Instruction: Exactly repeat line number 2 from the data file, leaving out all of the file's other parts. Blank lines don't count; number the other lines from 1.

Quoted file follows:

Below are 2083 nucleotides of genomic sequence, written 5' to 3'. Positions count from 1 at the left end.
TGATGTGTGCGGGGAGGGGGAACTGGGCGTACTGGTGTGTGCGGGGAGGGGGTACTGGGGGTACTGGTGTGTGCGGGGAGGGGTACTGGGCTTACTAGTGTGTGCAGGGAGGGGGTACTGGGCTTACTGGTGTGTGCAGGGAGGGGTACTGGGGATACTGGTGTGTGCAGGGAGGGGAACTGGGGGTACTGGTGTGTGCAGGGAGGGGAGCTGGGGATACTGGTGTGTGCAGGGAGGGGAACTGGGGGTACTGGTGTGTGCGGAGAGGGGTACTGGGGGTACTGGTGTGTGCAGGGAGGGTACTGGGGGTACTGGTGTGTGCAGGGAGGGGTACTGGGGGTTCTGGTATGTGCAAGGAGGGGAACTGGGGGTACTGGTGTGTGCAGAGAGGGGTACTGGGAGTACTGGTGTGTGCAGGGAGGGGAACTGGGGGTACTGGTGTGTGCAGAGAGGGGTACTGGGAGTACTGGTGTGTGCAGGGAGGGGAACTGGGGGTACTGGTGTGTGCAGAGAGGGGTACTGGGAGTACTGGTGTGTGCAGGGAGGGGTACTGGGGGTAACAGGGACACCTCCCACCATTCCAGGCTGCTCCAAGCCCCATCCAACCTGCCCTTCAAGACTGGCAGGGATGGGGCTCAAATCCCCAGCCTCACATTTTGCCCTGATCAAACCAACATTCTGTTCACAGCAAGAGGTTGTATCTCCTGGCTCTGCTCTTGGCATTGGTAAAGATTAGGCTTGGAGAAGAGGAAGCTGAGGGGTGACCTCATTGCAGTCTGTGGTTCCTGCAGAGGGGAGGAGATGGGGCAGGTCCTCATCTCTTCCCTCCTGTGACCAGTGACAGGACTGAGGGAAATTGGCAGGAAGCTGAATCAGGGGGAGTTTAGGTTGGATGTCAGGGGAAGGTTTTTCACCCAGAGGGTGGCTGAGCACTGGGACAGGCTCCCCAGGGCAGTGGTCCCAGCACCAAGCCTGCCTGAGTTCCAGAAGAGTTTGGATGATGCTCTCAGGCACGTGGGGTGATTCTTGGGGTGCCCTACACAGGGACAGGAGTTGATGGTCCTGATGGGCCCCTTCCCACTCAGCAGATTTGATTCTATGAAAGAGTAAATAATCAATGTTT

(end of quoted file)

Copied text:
TGATGTGTGCGGGGAGGGGGAACTGGGCGTACTGGTGTGTGCGGGGAGGGGGTACTGGGGGTACTGGTGTGTGCGGGGAGGGGTACTGGGCTTACTAGTGTGTGCAGGGAGGGGGTACTGGGCTTACTGGTGTGTGCAGGGAGGGGTACTGGGGATACTGGTGTGTGCAGGGAGGGGAACTGGGGGTACTGGTGTGTGCAGGGAGGGGAGCTGGGGATACTGGTGTGTGCAGGGAGGGGAACTGGGGGTACTGGTGTGTGCGGAGAGGGGTACTGGGGGTACTGGTGTGTGCAGGGAGGGTACTGGGGGTACTGGTGTGTGCAGGGAGGGGTACTGGGGGTTCTGGTATGTGCAAGGAGGGGAACTGGGGGTACTGGTGTGTGCAGAGAGGGGTACTGGGAGTACTGGTGTGTGCAGGGAGGGGAACTGGGGGTACTGGTGTGTGCAGAGAGGGGTACTGGGAGTACTGGTGTGTGCAGGGAGGGGAACTGGGGGTACTGGTGTGTGCAGAGAGGGGTACTGGGAGTACTGGTGTGTGCAGGGAGGGGTACTGGGGGTAACAGGGACACCTCCCACCATTCCAGGCTGCTCCAAGCCCCATCCAACCTGCCCTTCAAGACTGGCAGGGATGGGGCTCAAATCCCCAGCCTCACATTTTGCCCTGATCAAACCAACATTCTGTTCACAGCAAGAGGTTGTATCTCCTGGCTCTGCTCTTGGCATTGGTAAAGATTAGGCTTGGAGAAGAGGAAGCTGAGGGGTGACCTCATTGCAGTCTGTGGTTCCTGCAGAGGGGAGGAGATGGGGCAGGTCCTCATCTCTTCCCTCCTGTGACCAGTGACAGGACTGAGGGAAATTGGCAGGAAGCTGAATCAGGGGGAGTTTAGGTTGGATGTCAGGGGAAGGTTTTTCACCCAGAGGGTGGCTGAGCACTGGGACAGGCTCCCCAGGGCAGTGGTCCCAGCACCAAGCCTGCCTGAGTTCCAGAAGAGTTTGGATGATGCTCTCAGGCACGTGGGGTGATTCTTGGGGTGCCCTACACAGGGACAGGAGTTGATGGTCCTGATGGGCCCCTTCCCACTCAGCAGATTTGATTCTATGAAAGAGTAAATAATCAATGTTT